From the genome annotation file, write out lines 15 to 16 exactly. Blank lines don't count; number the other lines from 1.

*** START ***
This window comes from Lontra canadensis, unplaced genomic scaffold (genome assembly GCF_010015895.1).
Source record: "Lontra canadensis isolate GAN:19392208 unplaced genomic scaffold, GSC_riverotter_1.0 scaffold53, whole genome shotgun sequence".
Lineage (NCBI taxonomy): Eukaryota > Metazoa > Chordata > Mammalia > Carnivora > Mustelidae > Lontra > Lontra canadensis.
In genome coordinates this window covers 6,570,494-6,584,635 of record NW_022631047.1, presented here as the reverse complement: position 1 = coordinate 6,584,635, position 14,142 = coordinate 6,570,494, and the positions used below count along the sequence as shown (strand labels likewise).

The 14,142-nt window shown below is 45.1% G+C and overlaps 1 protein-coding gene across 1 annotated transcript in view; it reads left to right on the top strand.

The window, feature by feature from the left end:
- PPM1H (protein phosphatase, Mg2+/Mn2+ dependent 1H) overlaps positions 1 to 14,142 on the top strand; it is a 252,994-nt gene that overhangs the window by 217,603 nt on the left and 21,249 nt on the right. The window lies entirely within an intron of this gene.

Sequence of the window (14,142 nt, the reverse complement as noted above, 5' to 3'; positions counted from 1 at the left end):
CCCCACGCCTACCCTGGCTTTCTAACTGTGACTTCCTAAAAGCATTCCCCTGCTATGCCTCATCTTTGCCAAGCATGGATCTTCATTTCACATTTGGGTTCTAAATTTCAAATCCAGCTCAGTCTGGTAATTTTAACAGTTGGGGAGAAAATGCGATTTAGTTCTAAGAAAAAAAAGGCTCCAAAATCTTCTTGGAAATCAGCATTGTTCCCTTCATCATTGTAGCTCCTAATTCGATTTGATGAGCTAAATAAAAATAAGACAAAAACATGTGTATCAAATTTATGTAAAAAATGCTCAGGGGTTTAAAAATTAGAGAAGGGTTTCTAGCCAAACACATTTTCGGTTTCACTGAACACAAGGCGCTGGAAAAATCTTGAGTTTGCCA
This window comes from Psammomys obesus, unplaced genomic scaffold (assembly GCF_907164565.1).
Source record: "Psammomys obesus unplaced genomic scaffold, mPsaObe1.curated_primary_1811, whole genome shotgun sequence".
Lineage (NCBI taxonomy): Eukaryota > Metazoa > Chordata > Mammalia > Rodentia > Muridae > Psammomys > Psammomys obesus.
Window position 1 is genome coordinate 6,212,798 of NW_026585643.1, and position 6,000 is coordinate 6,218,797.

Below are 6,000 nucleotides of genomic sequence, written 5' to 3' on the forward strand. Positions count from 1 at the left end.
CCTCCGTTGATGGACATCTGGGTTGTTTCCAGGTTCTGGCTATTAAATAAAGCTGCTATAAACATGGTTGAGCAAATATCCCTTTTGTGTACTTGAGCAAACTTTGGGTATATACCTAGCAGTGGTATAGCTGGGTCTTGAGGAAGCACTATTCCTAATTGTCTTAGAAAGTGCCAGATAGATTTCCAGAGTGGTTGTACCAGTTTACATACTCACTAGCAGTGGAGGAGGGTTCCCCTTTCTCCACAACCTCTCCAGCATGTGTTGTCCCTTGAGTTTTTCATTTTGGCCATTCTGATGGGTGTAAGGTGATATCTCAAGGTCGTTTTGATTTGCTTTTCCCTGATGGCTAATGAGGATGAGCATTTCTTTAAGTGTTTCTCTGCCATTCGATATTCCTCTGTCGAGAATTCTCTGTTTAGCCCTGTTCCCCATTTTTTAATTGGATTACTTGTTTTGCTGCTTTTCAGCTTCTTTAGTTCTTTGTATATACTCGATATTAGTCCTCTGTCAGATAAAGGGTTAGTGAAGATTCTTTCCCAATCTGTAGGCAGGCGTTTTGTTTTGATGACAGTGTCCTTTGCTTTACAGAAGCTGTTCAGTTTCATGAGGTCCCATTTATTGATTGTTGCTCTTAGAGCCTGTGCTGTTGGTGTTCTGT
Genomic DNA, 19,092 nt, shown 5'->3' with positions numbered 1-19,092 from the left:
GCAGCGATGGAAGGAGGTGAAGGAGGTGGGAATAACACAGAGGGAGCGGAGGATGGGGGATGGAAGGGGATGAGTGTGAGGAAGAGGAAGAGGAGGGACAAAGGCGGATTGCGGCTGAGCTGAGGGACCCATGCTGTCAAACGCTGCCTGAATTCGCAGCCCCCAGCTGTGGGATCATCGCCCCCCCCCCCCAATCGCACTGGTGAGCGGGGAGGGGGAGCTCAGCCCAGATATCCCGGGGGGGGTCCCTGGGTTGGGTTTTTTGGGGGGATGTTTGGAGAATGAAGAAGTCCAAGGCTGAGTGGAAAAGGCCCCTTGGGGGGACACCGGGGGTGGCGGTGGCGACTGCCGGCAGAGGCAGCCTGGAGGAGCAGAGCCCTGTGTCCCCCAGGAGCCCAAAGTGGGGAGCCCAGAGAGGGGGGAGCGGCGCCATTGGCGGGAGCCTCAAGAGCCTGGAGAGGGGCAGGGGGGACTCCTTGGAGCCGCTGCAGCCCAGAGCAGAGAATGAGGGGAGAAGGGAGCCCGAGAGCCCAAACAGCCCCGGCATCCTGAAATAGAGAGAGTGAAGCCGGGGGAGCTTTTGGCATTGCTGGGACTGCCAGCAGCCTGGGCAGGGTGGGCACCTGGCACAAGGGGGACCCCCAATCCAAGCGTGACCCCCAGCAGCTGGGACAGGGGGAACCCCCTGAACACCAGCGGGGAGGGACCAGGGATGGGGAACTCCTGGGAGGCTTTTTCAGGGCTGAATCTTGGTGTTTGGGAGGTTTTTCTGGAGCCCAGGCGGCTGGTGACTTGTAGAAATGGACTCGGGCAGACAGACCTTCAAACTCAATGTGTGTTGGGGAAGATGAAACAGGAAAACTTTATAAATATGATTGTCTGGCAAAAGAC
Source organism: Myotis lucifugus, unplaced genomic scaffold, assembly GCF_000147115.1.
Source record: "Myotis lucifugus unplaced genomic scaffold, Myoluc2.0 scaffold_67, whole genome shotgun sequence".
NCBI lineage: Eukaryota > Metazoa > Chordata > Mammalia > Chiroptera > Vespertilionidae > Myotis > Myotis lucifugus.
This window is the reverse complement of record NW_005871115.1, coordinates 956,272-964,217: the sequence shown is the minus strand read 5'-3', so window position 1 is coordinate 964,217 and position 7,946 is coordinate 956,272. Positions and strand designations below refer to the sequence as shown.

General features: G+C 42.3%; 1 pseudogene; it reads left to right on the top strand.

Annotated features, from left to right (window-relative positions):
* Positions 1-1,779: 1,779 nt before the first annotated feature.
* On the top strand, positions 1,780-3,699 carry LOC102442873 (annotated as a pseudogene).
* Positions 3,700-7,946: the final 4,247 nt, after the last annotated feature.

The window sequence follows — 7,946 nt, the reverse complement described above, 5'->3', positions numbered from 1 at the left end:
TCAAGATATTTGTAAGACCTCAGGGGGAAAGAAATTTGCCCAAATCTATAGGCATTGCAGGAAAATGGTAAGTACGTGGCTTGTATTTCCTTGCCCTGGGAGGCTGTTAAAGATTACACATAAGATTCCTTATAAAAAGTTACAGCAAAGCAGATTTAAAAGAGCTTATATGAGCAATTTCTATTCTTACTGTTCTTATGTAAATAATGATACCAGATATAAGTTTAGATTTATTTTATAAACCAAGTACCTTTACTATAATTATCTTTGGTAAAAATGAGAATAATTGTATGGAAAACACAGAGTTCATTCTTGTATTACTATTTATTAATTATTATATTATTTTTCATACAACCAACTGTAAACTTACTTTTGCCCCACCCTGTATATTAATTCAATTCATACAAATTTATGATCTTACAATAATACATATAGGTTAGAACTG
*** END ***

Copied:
CCTCCGTTGATGGACATCTGGGTTGTTTCCAGGTTCTGGCTATTAAATAAAGCTGCTATAAACATGGTTGAGCAAATATCCCTTTTGTGTACTTGAGCAAACTTTGGGTATATACCTAGCAGTGGTATAGCTGGGTCTTGAGGAAGCACTATTCCTAATTGTCTTAGAAAGTGCCAGATAGATTTCCAGAGTGGTTGTACCAGTTTACATACTCACTAGCAGTGGAGGAGGGTTCCCCTTTCTCCACAACCTCTCCAGCATGTGTTGTCCCTTGAGTTTTTCATTTTGGCCATTCTGATGGGTGTAAGGTGATATCTCAAGGTCGTTTTGATTTGCTTTTCCCTGATGGCTAATGAGGATGAGCATTTCTTTAAGTGTTTCTCTGCCATTCGATATTCCTCTGTCGAGAATTCTCTGTTTAGCCCTGTTCCCCATTTTTTAATTGGATTACTTGTTTTGCTGCTTTTCAGCTTCTTTAGTTCTTTGTATATACTCGATATTAGTCCTCTGTCAGATAAAGGGTTAGTGAAGATTCTTTCCCAATCTGTAGGCAGGCGTTTTGTTTTGATGACAGTGTCCTTTGCTTTACAGAAGCTGTTCAGTTTCATGAGGTCCCATTTATTGATTGTTGCTCTTAGAGCCTGTGCTGTTGGTGTTCTGT
Genomic DNA, 19,092 nt, shown 5'->3' with positions numbered 1-19,092 from the left: